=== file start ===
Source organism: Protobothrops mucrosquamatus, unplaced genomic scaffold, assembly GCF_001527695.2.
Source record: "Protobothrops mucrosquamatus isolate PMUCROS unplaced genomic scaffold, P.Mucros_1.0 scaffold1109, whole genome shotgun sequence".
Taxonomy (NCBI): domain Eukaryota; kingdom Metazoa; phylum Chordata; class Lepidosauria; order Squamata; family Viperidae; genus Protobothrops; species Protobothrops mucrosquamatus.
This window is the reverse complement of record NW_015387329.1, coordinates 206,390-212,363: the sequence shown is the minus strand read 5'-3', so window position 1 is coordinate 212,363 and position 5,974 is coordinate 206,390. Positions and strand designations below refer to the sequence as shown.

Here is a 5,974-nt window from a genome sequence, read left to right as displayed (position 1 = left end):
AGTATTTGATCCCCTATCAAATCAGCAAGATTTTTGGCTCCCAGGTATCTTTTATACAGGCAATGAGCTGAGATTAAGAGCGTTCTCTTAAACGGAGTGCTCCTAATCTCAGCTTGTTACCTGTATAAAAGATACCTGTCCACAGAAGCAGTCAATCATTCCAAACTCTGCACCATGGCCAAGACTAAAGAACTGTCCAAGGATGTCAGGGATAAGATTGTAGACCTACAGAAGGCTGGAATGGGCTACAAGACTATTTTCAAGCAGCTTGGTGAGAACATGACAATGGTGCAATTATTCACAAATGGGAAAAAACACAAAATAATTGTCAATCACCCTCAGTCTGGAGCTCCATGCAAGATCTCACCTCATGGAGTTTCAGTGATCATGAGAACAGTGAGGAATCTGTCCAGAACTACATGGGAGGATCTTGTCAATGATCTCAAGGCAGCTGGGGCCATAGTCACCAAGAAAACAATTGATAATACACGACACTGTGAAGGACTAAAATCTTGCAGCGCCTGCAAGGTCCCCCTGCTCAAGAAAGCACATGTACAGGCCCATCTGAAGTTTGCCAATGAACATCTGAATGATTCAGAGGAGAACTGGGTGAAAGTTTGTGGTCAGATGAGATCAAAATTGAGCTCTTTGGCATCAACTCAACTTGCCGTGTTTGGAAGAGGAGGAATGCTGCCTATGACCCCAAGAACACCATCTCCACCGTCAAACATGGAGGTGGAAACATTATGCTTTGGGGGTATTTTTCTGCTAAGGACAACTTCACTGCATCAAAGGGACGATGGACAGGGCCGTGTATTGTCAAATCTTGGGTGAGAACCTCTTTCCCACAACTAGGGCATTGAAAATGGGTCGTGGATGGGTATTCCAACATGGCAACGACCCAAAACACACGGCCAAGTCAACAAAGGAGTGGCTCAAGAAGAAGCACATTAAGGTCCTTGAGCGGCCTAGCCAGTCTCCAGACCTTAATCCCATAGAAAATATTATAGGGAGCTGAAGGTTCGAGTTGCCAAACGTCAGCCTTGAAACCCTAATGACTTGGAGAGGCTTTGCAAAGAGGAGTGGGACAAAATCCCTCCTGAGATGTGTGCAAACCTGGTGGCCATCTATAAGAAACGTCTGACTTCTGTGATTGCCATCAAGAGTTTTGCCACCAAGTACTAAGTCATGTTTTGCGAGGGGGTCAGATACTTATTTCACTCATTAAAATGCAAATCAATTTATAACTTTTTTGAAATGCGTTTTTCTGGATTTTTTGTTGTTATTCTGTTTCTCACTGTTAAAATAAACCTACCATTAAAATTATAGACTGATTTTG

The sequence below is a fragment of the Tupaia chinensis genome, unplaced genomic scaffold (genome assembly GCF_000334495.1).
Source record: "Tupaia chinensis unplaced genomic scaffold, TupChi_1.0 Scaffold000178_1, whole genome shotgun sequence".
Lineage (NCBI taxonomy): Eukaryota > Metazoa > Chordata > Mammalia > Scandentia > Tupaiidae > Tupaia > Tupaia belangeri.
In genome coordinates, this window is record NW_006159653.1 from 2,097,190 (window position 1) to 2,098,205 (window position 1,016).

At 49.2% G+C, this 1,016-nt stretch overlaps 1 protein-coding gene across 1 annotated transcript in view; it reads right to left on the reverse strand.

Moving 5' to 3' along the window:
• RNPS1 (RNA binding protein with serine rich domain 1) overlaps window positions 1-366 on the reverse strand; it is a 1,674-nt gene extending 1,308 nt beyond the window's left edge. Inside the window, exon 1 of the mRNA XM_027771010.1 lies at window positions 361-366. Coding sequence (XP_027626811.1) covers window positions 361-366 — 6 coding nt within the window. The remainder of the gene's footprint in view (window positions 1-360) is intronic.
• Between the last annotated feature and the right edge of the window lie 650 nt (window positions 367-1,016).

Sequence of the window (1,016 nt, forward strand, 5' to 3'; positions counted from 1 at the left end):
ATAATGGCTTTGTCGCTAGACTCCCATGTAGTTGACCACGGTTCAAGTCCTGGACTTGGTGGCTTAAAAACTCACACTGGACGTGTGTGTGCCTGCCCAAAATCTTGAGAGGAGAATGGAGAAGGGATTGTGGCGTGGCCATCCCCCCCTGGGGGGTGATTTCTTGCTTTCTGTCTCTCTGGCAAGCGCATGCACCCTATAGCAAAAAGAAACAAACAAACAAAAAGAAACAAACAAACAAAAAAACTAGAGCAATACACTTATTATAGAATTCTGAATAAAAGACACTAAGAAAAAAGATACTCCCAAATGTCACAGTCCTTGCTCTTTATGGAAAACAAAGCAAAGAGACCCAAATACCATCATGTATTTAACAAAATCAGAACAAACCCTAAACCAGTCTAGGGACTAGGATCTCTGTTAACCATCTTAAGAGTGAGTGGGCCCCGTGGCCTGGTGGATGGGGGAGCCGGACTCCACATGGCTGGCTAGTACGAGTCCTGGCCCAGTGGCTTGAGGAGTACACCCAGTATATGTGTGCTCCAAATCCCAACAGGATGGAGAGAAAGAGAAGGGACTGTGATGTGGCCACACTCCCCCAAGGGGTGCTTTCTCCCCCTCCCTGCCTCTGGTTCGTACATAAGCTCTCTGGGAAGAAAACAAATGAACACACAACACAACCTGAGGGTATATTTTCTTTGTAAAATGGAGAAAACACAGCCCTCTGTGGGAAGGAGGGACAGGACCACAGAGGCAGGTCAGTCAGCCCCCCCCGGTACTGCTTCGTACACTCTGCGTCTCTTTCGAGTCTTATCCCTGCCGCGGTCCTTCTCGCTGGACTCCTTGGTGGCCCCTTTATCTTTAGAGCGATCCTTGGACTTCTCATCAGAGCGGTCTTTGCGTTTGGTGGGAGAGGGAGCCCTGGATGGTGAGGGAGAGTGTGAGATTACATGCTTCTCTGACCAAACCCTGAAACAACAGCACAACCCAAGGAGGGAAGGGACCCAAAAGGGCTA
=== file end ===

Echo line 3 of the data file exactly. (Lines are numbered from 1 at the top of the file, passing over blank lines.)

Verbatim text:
Taxonomy (NCBI): domain Eukaryota; kingdom Metazoa; phylum Chordata; class Lepidosauria; order Squamata; family Viperidae; genus Protobothrops; species Protobothrops mucrosquamatus.